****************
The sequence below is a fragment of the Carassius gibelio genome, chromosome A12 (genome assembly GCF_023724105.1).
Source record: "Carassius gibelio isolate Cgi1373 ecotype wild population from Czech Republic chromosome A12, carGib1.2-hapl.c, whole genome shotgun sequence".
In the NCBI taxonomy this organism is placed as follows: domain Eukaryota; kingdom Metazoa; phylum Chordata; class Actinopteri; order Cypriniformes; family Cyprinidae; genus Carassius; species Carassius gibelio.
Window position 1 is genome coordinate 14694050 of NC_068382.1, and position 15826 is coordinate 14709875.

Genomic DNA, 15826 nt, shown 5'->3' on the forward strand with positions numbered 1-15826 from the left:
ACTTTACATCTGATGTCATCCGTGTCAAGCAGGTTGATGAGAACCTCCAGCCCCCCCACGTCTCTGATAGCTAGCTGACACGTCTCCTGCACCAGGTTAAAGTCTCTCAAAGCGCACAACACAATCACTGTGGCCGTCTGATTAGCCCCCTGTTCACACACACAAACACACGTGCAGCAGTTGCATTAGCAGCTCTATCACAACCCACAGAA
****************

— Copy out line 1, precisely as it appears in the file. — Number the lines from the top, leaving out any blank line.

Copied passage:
The sequence below is a fragment of the Carassius gibelio genome, chromosome A12 (genome assembly GCF_023724105.1).